David Edward Hughes
|David Edward Hughes|
David Edward Hughes
|Born||16 May 1831
London or Corwen, Denbighshire
|Died||22 January 1900
|Known for||Microphone, Semiconductor, Diode, Invention of radio, Crystal radio detector, Crystal radio, Radio transmitter, Radio receiver, Teleprinter, Hughes Medal|
David Edward Hughes (16 May 1831 – 22 January 1900), was a British scientist and musician. Hughes invented the first working radio communication system, the first semiconductor diode crystal radio receiver, the first printing telegraph, and the first microphone. He was also a harpist, and a professor of music.
He was born in 1831, the son of a musically talented family hailing originally from Y Bala (the place of birth was either London or Corwen, Denbighshire) and emigrated to the United States at the age of seven. He was an experimental physicist, mostly in the areas of electricity and signals. He also invented an improved microphone, which was a modification of Thomas Edison's carbon telephone transmitter. He revived the term "microphone" to describe the transmitter's ability to transmit extremely weak sounds to a Bell telephone receiver. He invented the induction balance (later used in metal detectors). Despite Hughes' facility as an experimenter, he had little mathematical training. He was a friend of William Henry Preece.
Hughes came from a Welsh musical family. At only six years old, he is known to have played the harp to a very high standard. At an early age, Hughes developed such musical ability that he is reported to have attracted attention of Herr Hast, an eminent German pianist in America who procured for him a professorship of music at St. Joseph's College in Bardstown, Kentucky.
In 1855 Hughes designed a printing telegraph system, and in less than two years a number of small telegraph companies, including Western Union in early stages of development, united to form one large corporation – Western Union Telegraph Co. to carry on the business of telegraphy on the Hughes system. In Europe, the Hughes Telegraph System became an international standard.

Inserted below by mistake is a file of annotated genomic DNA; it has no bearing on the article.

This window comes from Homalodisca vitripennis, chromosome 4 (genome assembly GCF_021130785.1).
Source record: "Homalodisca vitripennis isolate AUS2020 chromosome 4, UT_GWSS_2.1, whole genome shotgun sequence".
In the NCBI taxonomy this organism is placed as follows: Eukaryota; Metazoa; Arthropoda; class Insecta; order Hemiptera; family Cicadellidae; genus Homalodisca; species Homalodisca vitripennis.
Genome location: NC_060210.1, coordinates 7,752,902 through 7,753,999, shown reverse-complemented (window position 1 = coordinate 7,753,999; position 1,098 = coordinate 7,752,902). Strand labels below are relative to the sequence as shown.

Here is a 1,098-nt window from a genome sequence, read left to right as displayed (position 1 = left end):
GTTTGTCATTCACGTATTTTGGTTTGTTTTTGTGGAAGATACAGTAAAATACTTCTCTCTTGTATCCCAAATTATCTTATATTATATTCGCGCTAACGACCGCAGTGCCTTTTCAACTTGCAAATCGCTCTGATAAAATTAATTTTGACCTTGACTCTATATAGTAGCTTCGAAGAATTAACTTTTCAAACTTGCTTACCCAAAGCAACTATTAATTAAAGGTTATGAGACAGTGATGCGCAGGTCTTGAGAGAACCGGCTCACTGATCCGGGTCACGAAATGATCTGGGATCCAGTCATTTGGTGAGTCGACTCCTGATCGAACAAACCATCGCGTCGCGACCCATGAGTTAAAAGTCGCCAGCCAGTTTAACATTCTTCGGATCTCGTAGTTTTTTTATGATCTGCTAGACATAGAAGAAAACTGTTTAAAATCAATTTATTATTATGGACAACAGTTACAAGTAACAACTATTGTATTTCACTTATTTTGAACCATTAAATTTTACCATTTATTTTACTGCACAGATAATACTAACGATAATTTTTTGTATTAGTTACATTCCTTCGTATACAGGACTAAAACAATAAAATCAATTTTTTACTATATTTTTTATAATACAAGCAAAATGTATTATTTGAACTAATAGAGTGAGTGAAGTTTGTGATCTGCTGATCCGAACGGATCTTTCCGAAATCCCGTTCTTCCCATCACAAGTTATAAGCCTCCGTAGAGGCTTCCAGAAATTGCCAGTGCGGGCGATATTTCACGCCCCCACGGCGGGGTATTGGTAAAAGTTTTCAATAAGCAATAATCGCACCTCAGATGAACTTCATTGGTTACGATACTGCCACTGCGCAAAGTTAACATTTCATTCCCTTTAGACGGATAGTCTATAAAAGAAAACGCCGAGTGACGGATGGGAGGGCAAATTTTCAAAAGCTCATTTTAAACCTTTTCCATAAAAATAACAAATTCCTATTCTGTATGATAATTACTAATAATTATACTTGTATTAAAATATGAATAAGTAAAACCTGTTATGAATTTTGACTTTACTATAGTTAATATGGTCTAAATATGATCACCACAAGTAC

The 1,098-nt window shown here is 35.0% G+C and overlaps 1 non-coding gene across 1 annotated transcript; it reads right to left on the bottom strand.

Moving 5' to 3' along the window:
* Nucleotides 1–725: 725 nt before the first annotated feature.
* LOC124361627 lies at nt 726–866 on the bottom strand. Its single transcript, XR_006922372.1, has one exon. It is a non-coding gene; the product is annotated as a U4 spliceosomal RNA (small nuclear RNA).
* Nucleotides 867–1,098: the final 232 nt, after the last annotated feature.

Invention of radio
In 1879, Hughes discovered that sparks would generate a radio signal that could be detected by listening to a telephone receiver using his new microphone design as a detector. He developed his spark-gap transmitter and receiver into a working communication system using trial and error experiments, until eventually he could demonstrate the ability to send and receive Morse code signals out to a range limited to 500 yards (460 m). Prominent attendees of the demonstrations were Sir William Crookes Sir William Henry Preece, William Grylls Adams, and James Dewar.
Hughes demonstrated his technology to representatives of the Royal Society in February 1880, but they were not convinced that it was truly radio, and not merely induction. While Hughes was continuing his wireless telegraphy research, Hertz's papers were published, and then he thought it was too late to bring forward these earlier experiments. Hughes' work was not published until a brief mention of it in 1892, and a full magazine article was written about it in 1899. A book about it was published in 1899 and 1901. However, his work was not done in obscurity. His substantial contributions to science achieved wide recognition during his lifetime, from his peers within the scientific community.
Despite the initial erroneous dismissal of his radio system, he was elected a Fellow of the Royal Society in June 1880, and won their Royal Medal in 1885. He became one of the most highly decorated inventors of his time. His many accolades made him known to radio pioneers who would refine his work in later years.
Indeed, the Hughes Medal was created by the Royal Society of London in his honour, to be awarded to other scientists "in recognition of an original discovery in the physical sciences, particularly electricity and magnetism or their applications". A listing follows of Hughes Medal recipients honoured for achievements directly applicable to the advancement of radio science and technology (click to show table).
Notably, the radio receiver technology of David E. Hughes surpassed the simplistic spark-gap device that would first be studied by later radio researchers. He discovered that his microphone design exhibited unusual properties in the presence of radio signals. He experimented with the discovery, and described his creation of both the device classically known as a "coherer", and an improved semiconductor carbon and steel point-contact rectifying diode, which he also called a "coherer". The point-contact diode version of the device is now known as a crystal radio detector, and was the key component of his sensitive crystal radio receiver.
Point-contact diodes had been independently discovered by other scientists. They were later studied and described in detail by J.C. Bose, in his research on their use in radio receivers. John Ambrose Fleming earned a Hughes Medal after he improved the Hughes diode receiver component with his invention of a vacuum tube diode, which could be operated more reliably than the semiconductor technology of the time. Fleming's US patent for the vacuum tube rectifier diode was invalidated due to the prior art of the other diode researchers who preceded him.